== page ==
Oriental Judges
Luke 18:1-8
And he spoke a parable to them to this end, that men ought always to pray, and not to faint;…

"A judge" in an Oriental city must not be regarded precisely as a judge among us, nowadays, nor yet with all the peculiar powers and duties of the ancient judges of Israel, whose powers somewhat resembled that of a king. Those ancient judges, more like ancient kings than anything else, were yet officers or rulers of such a peculiar sort, that the Romans transferred the name of their dignity into Latin — at least of their Carthaginian counterparts. Out of the Shemitic shofet they made suffetes. But in the time of Christ the judge, where not a Roman official, had still some power equivalent to that of the sheriffs of our country. He was head judge and head executioner of his sentences. Never till our own times, or those of two of three generations ago, has the world worked out the problem of wholly separating the legislative, the judicial, and the executive functions. Nor is it always accomplished by a nominal separation; nor can that separation ever be entirely actual, even as much so as required by theory. As long as the legislative or judicial power has anything to do, it must be gifted with some slight executive powers. But this is only one instance in the physical and metaphysical universe of the failure of human divisions to cover all that the one Spirit has made or is working. The prayer of the widow to the unjust judge — and here "unrighteous" is better; for attention is directed not very closely to his merely judicial function — regards rather his executive function than anything else. She does not call — in words at least — for a hearing of her cause, but for an order of enforcement. In modern times that would be by sending a zabtieh or two, soldier police, to apply the necessary force. This might be done even without hearing, or before hearing, the case. To this day, in the East, it is necessary for poor suitors to be very importunate. It would be easy to give examples; but it might be tedious. A woman will frequently beg and beg a judge to attend to her case, or to execute a decree in a case he has passed upon and rendered judgment, and generally promise or ask to kiss the judge's feet. But a little money from the other side will effectually stop the judge's ears.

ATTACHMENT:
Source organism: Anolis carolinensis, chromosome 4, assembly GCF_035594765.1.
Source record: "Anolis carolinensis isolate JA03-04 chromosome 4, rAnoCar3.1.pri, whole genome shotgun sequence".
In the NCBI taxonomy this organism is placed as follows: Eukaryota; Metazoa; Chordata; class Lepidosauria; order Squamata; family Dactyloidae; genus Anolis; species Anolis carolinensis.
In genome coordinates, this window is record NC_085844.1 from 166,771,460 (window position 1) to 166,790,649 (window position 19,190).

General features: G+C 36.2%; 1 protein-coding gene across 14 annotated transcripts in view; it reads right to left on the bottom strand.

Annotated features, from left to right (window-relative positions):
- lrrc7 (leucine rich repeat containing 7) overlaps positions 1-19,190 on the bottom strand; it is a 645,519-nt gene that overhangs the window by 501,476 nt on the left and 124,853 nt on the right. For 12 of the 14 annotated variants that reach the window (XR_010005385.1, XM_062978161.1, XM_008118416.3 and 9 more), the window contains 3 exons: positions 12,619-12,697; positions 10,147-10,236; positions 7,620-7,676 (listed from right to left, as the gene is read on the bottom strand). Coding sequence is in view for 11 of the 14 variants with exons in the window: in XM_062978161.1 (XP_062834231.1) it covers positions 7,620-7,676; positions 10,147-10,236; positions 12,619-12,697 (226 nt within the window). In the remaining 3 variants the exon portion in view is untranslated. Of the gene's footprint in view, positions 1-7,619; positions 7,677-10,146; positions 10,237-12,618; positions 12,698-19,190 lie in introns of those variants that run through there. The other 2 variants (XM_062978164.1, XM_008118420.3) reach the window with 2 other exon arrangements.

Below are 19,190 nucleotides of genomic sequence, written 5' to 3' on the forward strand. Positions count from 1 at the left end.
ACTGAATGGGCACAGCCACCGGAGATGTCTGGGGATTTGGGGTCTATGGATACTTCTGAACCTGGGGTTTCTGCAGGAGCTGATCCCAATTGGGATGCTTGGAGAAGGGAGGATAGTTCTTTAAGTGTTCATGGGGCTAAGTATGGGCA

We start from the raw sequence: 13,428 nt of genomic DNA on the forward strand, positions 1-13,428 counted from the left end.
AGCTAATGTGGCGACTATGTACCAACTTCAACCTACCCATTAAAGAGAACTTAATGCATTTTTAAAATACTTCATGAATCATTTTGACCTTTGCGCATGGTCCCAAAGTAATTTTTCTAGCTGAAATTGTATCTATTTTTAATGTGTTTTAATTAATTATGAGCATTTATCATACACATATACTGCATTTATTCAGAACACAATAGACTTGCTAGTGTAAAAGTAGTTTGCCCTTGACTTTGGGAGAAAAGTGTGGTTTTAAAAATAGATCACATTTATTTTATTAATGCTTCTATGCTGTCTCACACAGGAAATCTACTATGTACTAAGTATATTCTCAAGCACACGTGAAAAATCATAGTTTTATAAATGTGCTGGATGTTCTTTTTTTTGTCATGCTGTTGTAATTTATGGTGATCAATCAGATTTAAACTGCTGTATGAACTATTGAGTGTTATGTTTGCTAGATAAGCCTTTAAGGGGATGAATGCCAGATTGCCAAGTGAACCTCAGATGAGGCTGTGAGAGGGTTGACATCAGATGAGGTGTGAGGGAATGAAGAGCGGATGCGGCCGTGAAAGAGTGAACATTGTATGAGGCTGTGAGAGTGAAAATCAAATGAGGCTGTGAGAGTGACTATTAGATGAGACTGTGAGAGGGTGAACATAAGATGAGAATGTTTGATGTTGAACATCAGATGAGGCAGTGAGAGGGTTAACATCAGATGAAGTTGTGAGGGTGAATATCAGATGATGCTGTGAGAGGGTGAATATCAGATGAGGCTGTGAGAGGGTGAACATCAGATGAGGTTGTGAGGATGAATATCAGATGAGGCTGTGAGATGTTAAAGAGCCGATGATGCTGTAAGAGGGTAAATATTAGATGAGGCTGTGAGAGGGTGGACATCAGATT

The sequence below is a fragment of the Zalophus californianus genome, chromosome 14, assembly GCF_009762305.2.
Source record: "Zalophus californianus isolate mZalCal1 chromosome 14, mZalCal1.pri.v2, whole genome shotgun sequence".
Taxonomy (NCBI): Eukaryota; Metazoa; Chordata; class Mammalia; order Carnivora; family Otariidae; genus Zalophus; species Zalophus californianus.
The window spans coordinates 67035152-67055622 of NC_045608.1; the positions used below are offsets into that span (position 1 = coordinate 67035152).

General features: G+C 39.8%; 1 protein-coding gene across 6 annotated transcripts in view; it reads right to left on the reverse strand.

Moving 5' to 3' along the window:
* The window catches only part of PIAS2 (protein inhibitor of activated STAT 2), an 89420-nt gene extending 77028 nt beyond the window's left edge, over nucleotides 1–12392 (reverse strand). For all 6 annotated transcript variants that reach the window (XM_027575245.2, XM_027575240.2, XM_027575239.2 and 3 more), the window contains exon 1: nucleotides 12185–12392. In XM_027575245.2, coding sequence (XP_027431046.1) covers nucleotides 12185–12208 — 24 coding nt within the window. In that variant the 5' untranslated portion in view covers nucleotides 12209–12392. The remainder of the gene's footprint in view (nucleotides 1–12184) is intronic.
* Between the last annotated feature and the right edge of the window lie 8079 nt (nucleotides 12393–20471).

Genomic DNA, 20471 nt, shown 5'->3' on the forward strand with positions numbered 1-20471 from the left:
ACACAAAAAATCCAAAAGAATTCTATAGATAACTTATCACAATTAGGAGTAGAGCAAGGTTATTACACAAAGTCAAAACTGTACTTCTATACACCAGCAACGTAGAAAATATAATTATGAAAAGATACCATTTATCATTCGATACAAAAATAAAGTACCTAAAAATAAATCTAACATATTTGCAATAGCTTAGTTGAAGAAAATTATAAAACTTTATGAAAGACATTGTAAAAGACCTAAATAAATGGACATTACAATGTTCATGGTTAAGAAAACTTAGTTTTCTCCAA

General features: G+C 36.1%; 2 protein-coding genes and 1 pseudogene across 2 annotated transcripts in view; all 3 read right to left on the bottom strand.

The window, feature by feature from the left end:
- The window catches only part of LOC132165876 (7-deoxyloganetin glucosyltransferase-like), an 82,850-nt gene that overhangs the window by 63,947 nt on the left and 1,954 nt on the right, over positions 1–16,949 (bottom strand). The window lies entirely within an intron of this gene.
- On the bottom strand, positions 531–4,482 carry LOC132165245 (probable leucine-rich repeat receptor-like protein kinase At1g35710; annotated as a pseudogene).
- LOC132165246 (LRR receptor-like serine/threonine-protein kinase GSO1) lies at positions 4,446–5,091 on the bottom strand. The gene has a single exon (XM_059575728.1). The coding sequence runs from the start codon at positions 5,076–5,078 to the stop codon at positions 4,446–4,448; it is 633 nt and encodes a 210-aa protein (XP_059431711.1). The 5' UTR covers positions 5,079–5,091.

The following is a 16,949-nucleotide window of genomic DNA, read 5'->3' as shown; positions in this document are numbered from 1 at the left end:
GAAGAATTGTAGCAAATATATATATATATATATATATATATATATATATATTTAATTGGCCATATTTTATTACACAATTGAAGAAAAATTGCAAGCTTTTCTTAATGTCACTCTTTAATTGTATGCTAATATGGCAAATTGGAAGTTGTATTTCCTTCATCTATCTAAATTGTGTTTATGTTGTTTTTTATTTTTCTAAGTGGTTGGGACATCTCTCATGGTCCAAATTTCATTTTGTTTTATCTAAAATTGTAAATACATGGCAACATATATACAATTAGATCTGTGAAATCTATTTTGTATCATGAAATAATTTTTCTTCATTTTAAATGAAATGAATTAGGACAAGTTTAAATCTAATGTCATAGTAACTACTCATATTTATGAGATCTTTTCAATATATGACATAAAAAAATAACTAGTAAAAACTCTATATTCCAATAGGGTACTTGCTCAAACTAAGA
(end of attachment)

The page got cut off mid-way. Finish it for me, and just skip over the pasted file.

(Prof. Isaac H. Hall.)

Parallel Verses
KJV: And he spake a parable unto them to this end, that men ought always to pray, and not to faint;

WEB: He also spoke a parable to them that they must always pray, and not give up,

Necessity of Prayer
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